Further we now know that part of the explanation of the evolution of the species lies in mechanisms unknown to Darwin such as genetic drift (and perhaps autocatalytic sets also). So it’s not like Darwinism by itself explains the evolution of the species.

    Um, if you’re using “Darwinism” in the sense of “what Darwin wrote in 1859″ then you’re merely flogging a strawman. No one argues that what Darwin thought in 1859 is a complete explanation. Dawkins is British, and Brits tend to use the term “Darwinism” to refer to modern evolutionary theory, not to the 1859 version of it.

    Dianelos Georgoudis’ remarks about consciousness are all of the form “We don’t understand something yet, so we won’t ever be able to understand it.” In the absence of some reason to believe it is in principle impossible to know, that’s a specious argument.

    Keith Ward’s argument, as Dianelos Georgoudis presents it, is

    He claims that there is no implicit pointer in the current scientific understanding towards ever greater complexity, and certainly not towards the complexity required for human-level intelligence (intelligence strong enough to allow an organism w

    But that’s factually false. Complexity via standard naturalistic processes is easy to come by in a physical and biological environment that is high-dimensioned, and those environments are high-dimensioned. Every speciation event, by increasing the complexity of the biological environment, increases the complexity of the selective environment for all the populations in that environment. Complexity increase in biological populations is a bootstrapping process.

    And the probability argument about A leading to B is valid if and only if B is the sole member of the class of outcomes that are functionally comparable. We don’t know that to be the case. In fact, giving the instances of convergent evolution we do know about we’re pretty sure it’s not the case. So 1 over some big number is not the relevant probability. Ward is merely repeating the mistakes of bog-standard creationists in their mis-application of probabilities.

    Dianelos Georgoudis inteprets Keith Ward as implying,

    If his analysis is correct then arguably the science increases the probability of God by making the evolution of humankind via an unguided biological process highly unlikely.

    It also makes the evolution of squidkind via unguided biological processes highly unlikely, and the evolution of tapewormkind via unguided biological processes highly unlikely, and on and on. The argument is specious in every case.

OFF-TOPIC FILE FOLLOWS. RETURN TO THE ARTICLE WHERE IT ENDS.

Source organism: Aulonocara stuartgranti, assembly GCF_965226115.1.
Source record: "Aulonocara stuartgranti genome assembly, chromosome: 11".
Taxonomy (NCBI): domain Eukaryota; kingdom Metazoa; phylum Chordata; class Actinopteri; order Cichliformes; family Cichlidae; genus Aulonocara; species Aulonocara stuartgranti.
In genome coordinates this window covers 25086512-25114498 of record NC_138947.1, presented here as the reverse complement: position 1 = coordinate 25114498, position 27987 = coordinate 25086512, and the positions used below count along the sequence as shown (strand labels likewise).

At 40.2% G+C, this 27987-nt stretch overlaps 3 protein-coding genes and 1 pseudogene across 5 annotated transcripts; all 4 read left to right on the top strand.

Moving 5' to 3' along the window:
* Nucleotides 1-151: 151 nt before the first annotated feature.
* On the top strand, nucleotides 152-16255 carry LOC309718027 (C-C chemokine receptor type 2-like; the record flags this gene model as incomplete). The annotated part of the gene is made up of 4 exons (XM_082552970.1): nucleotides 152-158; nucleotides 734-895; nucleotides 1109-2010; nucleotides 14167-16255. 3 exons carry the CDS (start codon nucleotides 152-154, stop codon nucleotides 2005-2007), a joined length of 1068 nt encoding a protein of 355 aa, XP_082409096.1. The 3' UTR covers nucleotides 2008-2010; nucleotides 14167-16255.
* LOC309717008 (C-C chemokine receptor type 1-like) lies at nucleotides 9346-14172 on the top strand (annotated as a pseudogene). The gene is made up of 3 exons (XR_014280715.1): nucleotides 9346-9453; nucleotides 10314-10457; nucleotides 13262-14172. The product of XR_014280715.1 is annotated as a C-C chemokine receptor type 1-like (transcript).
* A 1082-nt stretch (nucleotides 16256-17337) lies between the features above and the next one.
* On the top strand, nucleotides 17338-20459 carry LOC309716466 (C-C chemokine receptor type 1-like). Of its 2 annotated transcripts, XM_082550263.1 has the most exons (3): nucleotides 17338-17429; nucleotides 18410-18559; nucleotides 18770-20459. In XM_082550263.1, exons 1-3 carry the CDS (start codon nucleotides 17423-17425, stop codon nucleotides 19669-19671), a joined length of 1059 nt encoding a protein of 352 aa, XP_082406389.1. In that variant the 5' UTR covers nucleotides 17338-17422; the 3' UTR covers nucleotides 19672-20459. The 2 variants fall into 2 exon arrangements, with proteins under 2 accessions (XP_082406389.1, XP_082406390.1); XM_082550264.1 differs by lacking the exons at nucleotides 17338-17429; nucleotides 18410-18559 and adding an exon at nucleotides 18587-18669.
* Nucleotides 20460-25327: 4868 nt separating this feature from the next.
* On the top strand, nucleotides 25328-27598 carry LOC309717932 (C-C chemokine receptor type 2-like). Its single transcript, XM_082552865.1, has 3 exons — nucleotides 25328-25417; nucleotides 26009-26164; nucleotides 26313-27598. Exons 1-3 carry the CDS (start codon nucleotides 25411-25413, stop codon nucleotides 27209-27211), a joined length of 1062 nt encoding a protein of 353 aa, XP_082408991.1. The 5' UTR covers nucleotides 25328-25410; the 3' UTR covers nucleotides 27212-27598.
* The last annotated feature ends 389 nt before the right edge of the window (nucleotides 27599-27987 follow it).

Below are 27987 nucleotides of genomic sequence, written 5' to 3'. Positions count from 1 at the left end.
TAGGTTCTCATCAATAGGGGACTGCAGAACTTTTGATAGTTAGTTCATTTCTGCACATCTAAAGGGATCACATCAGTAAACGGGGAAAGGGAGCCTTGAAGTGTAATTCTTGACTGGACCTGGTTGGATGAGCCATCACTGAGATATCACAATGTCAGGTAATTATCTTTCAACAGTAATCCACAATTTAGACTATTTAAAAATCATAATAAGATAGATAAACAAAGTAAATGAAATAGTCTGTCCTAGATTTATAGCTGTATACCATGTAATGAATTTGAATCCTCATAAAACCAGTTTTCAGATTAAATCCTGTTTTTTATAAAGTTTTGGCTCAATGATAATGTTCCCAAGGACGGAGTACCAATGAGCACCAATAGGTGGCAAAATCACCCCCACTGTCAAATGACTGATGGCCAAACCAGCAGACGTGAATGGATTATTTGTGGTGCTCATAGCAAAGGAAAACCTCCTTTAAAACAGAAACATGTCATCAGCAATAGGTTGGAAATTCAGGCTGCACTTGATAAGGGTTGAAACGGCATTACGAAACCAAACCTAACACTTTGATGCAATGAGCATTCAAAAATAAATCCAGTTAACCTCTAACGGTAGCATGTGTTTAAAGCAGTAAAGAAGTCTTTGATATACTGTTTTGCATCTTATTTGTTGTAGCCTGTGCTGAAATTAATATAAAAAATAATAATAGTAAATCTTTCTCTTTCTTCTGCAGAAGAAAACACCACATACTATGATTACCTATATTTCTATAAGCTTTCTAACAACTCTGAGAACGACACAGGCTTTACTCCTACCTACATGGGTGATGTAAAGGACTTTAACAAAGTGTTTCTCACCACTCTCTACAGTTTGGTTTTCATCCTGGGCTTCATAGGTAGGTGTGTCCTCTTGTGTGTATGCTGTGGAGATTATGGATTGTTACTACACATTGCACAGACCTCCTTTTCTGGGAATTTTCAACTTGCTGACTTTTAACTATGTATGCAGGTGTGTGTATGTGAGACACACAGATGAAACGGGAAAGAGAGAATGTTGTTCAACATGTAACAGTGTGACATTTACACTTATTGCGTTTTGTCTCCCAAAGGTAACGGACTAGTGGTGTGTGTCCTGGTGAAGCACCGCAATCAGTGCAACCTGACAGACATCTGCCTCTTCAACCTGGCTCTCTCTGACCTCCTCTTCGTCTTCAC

And, of course, it’s not God who is doing any guiding that might be needed, it’s really Ba’al, or maybe Huracan. Find a pointer to the Judeo-Christian God in any of those “unlikely” premises? I don’t. There’s some heavy duty question-begging going on there.

  • http://www.blogger.com/profile/09925591703967774000 Dianelos Georgoudis

    RBH wrote: Robustness in the face of copy errors and mutagens (which determine mutation rates) is itself evolvable by Darwinian mechanisms.

    I agree that once the Darwinian mechanism starts mutations rates can be optimized by it. My point was that for Darwinian mechanism to start in the first place the mutation rates must lie within a limited range of values. Remember that I was arguing against Dawkins’s claim that the Darwinian mechanism requires “almost nothing”, and using it as an example of how some naturalists are overselling Darwinism and are therefore responsible for the over the top contrary response.

    RBH wrote: So all that’s required is a population of replicators (they could be organic molecules) with heritable variation (including variation in robustness with respect to mutation) in an environment with limiting resources of one sort or another (yielding competition and natural selection).

    Does Darwinism explains how a population of replicating organic molecules under the conditions you describe would evolve into the first biological organisms? I think not. If I am right then the claim that Darwinism starts with a soup of particular molecules is very misleading.

    To my claim that “it’s far from simple to implement the Darwinian algorithm in a piece of software; quite some teleological thought must go into it”, RBH wrote: On the contrary, it’s trivially easy. One can write an evolutionary algorithm in double-digit minutes. What’s difficult is to create an evolutionary algorithm to solve some particular applied problem, and there most of the difficulty lies in figuring out what the fitness function should be. But biological evolution doesn’t have that problem since it’s not trying to solve any particular problem.

    I am not talking about writing software which implements the bare bones evolutionary algorithm in the abstract (which can indeed be written fairly quickly), nor about the other extreme of using the evolutionary algorithm to solve some particular problem. Rather I am talking about setting up the evolutionary algorithm so that something interesting happens, such as the production of organisms that appear to be of increasing morphological complexity. Richard Dawkins has tried to do that (see his “biomorph” program ) and had to resort to implement the fitness function by observing the organisms and manually choosing which ones should survive. So he actually failed to implement the Darwinian algorithm, which shows that it can’t really be “trivially easy” to do so. My point then that for the evolutionary algorithm to evolve complex organisms reality must fulfill special requirements stands, contrary to Dawkins’s affirmation that the Darwinism requires “almost nothing”.